Current Neurology and Neuroscience Reports

, Volume 6, Issue 3, pp 236–243

Demyelinating disorders: Update on transverse myelitis


  • Chitra Krishnan
  • Adam I. Kaplin
  • Carlos A. Pardo
  • Douglas A. Kerr
    • Department of NeurologyJohns Hopkins University School of Medicine, Pathology 627

DOI: 10.1007/s11910-006-0011-1

Cite this article as:
Krishnan, C., Kaplin, A.I., Pardo, C.A. et al. Curr Neurol Neurosci Rep (2006) 6: 236. doi:10.1007/s11910-006-0011-1


Transverse myelitis (TM) is a focal inflammatory disorder of the spinal cord. Perivascular monocytic and lymphocytic infiltration, demyelination, and axonal injury are prominent histopathogic features of TM. The clinical manifestations of TM are consequent to dysfunction of motor, sensory, and autonomic pathways. At peak deficit, 50% of patients with TM are completely paraplegic (with no volitional movements of legs), virtually all have some degree of bladder dysfunction, and 80% to 94% have numbness, paresthesias, or band-like dysesthesias. Longitudinal case series of TM reveal that approximately one third of patients recover with little to no sequelae, one third are left with a moderate degree of permanent disability, and one third have severe disability. Recent studies have shown that the cytokine interleukin-6 may be a useful biomarker, as the levels of interleukin-6 in the cerebrospinal fluid of acute TM patients strongly correlate with and are highly predictive of disability. Clinical trials testing the efficacy of promising axonoprotective agents in combination with intravenous steroids in the treatment of TM are currently underway.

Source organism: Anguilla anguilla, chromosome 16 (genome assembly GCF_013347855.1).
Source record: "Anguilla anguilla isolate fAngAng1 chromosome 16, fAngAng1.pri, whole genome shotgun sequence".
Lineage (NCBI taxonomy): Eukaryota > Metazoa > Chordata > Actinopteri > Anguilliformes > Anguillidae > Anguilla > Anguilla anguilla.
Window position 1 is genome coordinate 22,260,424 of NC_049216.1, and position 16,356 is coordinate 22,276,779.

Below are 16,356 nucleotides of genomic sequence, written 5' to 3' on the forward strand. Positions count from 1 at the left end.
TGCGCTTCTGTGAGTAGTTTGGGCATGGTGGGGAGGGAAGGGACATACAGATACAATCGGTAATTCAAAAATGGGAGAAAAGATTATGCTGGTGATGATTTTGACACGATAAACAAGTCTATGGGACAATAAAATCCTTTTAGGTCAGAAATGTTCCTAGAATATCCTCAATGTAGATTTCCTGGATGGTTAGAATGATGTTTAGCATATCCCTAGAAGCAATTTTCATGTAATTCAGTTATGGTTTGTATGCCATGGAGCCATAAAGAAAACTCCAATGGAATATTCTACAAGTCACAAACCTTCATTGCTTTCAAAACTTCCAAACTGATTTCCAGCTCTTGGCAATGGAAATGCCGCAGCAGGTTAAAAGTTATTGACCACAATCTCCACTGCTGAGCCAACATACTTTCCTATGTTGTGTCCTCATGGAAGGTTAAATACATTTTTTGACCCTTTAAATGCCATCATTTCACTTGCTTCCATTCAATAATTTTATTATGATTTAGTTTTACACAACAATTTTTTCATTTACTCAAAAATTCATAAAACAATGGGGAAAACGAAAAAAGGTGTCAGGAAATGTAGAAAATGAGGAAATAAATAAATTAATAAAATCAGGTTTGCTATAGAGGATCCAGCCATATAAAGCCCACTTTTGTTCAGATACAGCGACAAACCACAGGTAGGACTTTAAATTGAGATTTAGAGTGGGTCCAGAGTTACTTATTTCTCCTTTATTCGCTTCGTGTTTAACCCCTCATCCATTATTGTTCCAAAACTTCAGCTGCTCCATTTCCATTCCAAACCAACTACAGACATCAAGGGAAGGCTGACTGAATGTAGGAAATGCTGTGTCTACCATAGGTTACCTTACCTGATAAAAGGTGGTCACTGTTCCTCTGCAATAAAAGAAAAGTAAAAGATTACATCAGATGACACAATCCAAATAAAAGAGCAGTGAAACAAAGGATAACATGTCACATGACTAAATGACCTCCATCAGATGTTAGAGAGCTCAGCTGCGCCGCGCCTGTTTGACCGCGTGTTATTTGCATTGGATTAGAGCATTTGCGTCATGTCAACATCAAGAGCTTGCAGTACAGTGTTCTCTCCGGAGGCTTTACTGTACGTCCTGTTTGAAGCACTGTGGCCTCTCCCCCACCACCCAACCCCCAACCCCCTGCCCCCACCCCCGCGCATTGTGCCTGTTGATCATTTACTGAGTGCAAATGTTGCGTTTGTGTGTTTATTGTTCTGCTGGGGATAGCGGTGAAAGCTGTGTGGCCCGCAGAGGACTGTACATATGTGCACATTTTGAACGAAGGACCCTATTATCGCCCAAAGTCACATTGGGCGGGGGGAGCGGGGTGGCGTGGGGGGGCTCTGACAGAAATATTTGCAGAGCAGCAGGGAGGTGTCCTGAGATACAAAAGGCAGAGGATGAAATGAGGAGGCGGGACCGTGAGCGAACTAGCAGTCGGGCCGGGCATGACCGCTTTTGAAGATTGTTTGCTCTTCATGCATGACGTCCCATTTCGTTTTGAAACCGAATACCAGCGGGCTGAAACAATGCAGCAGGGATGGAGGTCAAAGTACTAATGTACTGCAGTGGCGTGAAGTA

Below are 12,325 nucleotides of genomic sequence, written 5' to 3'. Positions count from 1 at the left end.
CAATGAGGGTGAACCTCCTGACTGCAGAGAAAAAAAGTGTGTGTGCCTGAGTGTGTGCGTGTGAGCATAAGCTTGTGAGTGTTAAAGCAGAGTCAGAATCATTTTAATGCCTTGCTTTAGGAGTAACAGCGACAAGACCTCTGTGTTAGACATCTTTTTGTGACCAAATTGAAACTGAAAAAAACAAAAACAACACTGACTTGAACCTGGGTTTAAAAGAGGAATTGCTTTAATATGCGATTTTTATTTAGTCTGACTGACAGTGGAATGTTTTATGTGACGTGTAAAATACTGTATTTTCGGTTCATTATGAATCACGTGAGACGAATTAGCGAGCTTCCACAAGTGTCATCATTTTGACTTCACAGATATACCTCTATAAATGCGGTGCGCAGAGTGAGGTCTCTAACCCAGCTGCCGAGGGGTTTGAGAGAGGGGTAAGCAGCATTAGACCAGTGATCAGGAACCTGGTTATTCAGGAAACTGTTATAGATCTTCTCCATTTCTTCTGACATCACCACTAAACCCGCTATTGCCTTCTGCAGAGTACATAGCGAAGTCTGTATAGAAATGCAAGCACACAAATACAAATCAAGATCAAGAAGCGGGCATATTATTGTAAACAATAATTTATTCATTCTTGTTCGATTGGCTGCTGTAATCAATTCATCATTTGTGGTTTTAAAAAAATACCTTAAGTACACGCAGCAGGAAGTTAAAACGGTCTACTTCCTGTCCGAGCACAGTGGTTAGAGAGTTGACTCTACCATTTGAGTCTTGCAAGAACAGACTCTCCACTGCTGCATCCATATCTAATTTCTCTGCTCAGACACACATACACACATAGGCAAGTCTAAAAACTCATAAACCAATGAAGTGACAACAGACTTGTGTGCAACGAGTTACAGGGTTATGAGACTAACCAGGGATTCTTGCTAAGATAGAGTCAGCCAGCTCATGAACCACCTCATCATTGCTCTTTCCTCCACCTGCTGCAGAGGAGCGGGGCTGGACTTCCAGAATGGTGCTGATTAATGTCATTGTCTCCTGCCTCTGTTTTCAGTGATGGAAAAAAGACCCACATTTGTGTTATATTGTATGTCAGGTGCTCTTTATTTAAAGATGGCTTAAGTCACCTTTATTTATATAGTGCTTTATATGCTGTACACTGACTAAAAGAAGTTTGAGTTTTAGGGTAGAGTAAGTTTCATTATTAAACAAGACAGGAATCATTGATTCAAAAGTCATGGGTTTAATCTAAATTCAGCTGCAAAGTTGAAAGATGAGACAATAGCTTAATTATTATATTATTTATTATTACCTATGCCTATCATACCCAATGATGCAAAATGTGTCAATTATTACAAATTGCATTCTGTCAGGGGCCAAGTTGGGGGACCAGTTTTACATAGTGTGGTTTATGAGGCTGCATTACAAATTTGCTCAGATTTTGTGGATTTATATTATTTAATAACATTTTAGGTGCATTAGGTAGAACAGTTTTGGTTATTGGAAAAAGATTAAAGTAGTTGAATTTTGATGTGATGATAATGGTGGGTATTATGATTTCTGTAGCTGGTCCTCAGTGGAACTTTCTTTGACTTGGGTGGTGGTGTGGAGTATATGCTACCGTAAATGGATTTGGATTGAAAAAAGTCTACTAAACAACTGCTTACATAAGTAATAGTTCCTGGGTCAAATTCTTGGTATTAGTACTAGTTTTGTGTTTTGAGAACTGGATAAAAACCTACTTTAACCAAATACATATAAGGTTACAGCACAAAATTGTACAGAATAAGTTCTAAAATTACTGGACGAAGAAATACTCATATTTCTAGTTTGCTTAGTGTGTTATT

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© Current Science Inc 2006